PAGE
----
Sunday, 22 July 2007

An Inexplicable Journey

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Sometimes I feel like I'm a little out of touch with the general public when it comes to what is quality music and what isn't. While everyone else is busy listening to the new Lil' Wayne album I'm sitting in my room with People Under The Stairs' debut on blast and I'm happy as larry.

I grew up in the North-East of England and have lived there my whole life until the recent past, and the music of choice primarily seems to be either trance music or the obligatory R 'n' B. I don't really have a big problem listening to any musical genre, but I've always been the only one listening to my brand of hip-hop (I say mine...) and it has always puzzled me. People DO listen to hip-hop where I'm from, obviously. But it's not the same. Usually the farthest reaches delved seem to be maybe a Wu-Tang album or at best something by Mos Def and his like. Why is it only me from my region (that I know of, and I've lived there over twenty years) that digged deeper?

My parents are probably as far away from being fans of rap music as any parents could be. My mother loves music by Eva Cassidy and more accessible classical music, along with singer/songwriters such as James Blunt and James Morrison. My father has, for most of his life, been into what I'd call typical 'dad' music. He's a fan of prog-rock such as Jethro Tull and Pink Floyd, and dibble-dabbles with a little bit of straight rock music. The closest you get to a rap star in my house when I was growing up was a Marvin Gaye song here and there.

None of my friends listen to rap music. Not when I was growing up anyway. With a few exceptions, the only reason why a percentage of my mates listened to rap music was because I constantly played it around them and they grew fond of it through time. I would like to say that I put at least a dozen people onto rap, and I'd probably be right. But even at the best of times those people struggle to listen to anything more underground than a Redman CD. Not that there's anything wrong with that. This is not about me 'bashing' any non-hip-hop listeners, because it's all down to taste.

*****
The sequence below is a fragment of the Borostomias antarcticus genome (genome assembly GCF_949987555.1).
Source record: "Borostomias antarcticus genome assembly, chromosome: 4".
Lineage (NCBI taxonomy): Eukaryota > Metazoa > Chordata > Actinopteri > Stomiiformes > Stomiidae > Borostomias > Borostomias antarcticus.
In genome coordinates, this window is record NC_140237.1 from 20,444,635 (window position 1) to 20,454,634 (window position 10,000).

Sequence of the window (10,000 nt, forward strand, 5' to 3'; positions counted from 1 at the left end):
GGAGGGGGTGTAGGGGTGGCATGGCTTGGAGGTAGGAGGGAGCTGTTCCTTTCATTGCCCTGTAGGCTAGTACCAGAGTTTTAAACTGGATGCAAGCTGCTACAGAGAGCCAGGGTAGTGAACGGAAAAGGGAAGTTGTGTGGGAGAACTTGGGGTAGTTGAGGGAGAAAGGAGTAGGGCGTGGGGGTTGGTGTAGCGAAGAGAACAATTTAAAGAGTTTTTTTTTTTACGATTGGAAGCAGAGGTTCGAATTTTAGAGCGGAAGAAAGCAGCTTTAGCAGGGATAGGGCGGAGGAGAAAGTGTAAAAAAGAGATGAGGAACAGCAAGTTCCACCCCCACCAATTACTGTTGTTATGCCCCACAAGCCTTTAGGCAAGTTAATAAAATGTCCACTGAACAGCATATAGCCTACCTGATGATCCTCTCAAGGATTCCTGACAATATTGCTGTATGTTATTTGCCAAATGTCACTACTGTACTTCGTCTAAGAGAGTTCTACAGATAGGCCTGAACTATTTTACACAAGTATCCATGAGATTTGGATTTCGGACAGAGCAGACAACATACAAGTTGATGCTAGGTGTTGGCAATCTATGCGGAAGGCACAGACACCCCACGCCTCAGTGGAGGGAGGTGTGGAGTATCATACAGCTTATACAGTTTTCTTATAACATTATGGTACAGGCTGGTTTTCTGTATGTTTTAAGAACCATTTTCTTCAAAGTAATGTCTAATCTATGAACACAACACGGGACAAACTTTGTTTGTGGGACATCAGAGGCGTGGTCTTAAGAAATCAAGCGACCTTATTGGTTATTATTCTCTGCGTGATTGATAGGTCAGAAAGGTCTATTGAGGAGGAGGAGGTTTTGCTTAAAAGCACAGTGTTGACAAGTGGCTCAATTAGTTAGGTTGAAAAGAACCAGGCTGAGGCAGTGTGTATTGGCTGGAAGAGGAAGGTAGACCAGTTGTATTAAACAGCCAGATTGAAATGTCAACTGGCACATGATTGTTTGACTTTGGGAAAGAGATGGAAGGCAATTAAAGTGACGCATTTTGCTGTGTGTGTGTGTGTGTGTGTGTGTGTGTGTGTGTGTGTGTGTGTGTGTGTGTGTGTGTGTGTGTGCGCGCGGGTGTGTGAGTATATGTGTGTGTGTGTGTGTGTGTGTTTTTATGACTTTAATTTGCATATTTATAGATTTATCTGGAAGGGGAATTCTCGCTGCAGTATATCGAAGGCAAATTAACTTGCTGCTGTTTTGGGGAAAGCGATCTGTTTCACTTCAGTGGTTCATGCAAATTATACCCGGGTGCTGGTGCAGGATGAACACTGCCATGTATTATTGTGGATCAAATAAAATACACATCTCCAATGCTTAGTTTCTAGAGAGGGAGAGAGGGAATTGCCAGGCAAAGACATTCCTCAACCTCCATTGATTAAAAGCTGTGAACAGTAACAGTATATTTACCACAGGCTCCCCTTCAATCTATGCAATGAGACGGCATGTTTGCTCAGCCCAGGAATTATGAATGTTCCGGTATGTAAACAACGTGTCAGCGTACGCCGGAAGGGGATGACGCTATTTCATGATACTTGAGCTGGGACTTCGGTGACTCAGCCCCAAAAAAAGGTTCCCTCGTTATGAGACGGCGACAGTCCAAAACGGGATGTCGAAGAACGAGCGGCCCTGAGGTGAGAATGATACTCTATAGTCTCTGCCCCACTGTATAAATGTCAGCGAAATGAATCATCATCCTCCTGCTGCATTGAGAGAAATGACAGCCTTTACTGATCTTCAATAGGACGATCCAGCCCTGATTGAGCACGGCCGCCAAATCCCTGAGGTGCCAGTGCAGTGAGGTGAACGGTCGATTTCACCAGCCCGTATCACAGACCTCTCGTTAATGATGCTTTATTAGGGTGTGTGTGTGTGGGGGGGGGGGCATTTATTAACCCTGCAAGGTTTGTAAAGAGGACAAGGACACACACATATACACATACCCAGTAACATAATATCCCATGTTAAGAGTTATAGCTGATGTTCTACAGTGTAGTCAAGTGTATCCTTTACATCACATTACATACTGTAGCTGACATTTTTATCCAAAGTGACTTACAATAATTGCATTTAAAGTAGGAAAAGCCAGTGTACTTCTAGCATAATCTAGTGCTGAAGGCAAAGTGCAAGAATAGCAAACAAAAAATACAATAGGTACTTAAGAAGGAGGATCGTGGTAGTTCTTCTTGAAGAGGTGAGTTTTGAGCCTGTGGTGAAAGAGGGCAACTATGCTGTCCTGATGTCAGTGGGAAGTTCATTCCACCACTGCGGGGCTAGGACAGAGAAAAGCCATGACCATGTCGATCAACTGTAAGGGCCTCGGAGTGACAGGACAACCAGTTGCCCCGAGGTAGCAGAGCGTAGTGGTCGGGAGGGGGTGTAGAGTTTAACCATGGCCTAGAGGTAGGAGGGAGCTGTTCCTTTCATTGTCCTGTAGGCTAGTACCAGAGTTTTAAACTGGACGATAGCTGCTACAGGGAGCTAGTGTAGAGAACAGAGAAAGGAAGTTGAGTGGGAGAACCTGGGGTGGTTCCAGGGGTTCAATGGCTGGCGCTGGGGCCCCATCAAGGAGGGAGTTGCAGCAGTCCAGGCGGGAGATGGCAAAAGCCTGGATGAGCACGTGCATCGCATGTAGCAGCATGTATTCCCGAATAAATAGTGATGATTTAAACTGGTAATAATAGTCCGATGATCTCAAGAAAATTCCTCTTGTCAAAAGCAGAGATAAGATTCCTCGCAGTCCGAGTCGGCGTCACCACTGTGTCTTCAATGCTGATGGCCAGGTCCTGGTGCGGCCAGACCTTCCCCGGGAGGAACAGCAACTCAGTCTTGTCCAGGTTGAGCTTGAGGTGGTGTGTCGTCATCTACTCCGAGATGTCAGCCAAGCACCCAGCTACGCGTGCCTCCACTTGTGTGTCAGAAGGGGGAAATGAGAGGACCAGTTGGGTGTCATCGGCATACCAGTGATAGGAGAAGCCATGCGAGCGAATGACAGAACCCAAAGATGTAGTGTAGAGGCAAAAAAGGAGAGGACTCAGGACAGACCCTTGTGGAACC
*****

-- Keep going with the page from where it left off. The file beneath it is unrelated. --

The point is, why do I listen to hip-hop??? Unlike many people reading this, I'm from a place in England where there is little in the way of cultural diversity, and you didn't hear rap music everyday. Yet from the age of about 11 I have been obsessed with this genre and I probably will be till I die. I honestly don't have the answer.

It just happened.

Ever since I heard Jazzy Jeff & The Fresh Prince when I was as tall as a chair leg I've loved it, and my first ever album bought with my own money happened to be Busta Rhymes' debut 'The Coming' at the ripe old age of 10. My parents had never heard of him and I ran to them asking to get it with my saved up pocket money. They thought I'd picked up the wrong CD, or picked a CD at random. The truth was I'd heard 'Woo Hah! Got You All In Check' on MTV earlier that day and adored it.